5.  Save them for customer samples.  Maybe the bangle bracelet you made has bubbles in it, but it doesn’t mean the customer can’t put it on to get an idea of what wearing the bracelet is like.  These also work great for customers when you maybe worry that they will get dirt and grease all over your jewelry (like at craft festivals that also sell carnival food).  If the sample gets ruined, you aren’t out anything.

bubbles in resin

6.  Show them in your craft fair booth.  People love to see you’re not perfect!  It makes them appreciate that you go to great lengths to make sure you put out a quality product (and that it’s not as easy as it may look).  People love seeing these on your blog posts and social media pages as well.  In case you are wondering, here are the five biggest mistakes beginners make with resin.

7.  Save them for class examples.  My mistakes work great for when I’m teaching classes.  I can show people what can happen without actually having to intentionally mess up a project.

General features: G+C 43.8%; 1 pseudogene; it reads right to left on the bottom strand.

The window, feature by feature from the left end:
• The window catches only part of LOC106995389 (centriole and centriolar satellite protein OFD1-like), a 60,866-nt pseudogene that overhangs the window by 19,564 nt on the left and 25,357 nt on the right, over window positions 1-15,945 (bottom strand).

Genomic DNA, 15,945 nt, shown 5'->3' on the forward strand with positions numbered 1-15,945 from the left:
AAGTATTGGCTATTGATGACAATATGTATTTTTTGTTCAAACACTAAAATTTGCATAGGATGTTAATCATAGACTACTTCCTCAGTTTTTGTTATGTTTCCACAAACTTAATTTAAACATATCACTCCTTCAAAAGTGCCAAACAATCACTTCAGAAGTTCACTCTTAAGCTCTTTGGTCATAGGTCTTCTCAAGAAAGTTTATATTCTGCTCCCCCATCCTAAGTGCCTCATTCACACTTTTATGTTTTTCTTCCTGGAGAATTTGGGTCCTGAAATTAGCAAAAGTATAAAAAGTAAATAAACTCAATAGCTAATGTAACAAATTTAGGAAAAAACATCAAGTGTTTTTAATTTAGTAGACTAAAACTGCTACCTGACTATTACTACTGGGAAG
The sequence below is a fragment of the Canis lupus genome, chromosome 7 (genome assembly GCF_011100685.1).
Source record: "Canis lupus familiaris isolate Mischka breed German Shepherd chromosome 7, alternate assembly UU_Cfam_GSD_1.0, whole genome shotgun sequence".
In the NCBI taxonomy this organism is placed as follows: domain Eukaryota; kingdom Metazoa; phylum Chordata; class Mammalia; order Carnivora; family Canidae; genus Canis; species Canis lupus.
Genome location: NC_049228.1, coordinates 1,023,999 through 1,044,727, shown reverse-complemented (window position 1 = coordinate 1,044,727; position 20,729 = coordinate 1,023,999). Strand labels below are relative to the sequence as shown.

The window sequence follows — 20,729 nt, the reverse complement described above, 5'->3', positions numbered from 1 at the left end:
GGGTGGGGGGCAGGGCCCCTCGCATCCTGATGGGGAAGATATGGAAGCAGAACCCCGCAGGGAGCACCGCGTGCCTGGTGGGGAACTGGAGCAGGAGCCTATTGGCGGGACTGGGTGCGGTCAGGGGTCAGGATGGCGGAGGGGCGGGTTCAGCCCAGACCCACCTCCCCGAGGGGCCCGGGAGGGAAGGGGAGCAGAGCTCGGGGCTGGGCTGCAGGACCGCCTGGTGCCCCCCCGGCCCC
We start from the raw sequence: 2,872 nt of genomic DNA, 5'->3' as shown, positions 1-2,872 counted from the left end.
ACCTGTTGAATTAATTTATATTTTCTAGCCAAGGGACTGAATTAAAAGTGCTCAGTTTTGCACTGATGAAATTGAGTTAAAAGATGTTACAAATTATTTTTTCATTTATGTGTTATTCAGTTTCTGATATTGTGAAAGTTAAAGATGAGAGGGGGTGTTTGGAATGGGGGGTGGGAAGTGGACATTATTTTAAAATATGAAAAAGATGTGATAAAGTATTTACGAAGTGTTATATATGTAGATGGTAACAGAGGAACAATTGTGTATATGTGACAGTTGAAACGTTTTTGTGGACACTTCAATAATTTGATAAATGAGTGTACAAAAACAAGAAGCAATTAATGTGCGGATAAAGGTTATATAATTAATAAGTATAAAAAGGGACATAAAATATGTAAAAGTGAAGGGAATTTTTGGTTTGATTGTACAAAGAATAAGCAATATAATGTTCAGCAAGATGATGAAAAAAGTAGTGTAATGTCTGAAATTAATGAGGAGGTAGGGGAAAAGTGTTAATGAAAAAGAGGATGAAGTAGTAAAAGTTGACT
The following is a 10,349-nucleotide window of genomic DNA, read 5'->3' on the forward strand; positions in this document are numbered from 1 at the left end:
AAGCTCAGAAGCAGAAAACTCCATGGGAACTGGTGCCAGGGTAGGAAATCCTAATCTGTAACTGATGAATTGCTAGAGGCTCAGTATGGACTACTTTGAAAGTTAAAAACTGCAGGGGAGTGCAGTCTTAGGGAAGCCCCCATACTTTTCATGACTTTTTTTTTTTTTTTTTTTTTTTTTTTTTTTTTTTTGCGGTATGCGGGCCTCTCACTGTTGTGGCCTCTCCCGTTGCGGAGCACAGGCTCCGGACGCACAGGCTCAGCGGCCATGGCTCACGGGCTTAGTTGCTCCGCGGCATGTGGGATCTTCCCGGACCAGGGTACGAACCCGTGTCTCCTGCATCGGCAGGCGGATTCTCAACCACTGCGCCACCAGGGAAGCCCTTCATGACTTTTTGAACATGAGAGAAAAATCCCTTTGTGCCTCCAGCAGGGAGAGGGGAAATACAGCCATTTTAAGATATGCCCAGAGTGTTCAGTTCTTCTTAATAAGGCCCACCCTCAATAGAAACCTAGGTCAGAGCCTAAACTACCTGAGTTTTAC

8.  Inspiration and appreciation.  It shows you how far you’ve come and how (hopefully) you have improved.

What else do you do with your resin jewelry mistakes?

Trying to avoid resin jewelry mistakes to begin with?  Uh…of course!  Then you will want to buy your copy of Resin Jewelry Making.  I wrote it for beginners to give you the vital factors in making resin jewelry that will have people saying, ‘Wow, you made that?’

Unpublished Blog Posts of Resin Obsession, LLC © 2020 Resin Obsession, LLC

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27 thoughts on “Resin jewelry mistakes – 8 things you can do with them

  1. 1)I have been able to fix some bubble mistakes by using a tiny drill bit and drilling straight thru the bubble blowing out the residue ,wiping it out with a damp q-tip let dry and then using more resin into the fill the hole.sand down when its dry the re-level it if need be. also re-coat outside if need be.

    2)you could also save the piece if the buble is in say the “right” place drill into it a tiny bit and add a rhinestone “diamond”. you can get the tiny ones from the beauty supply shop– the type they use to design artificial nails.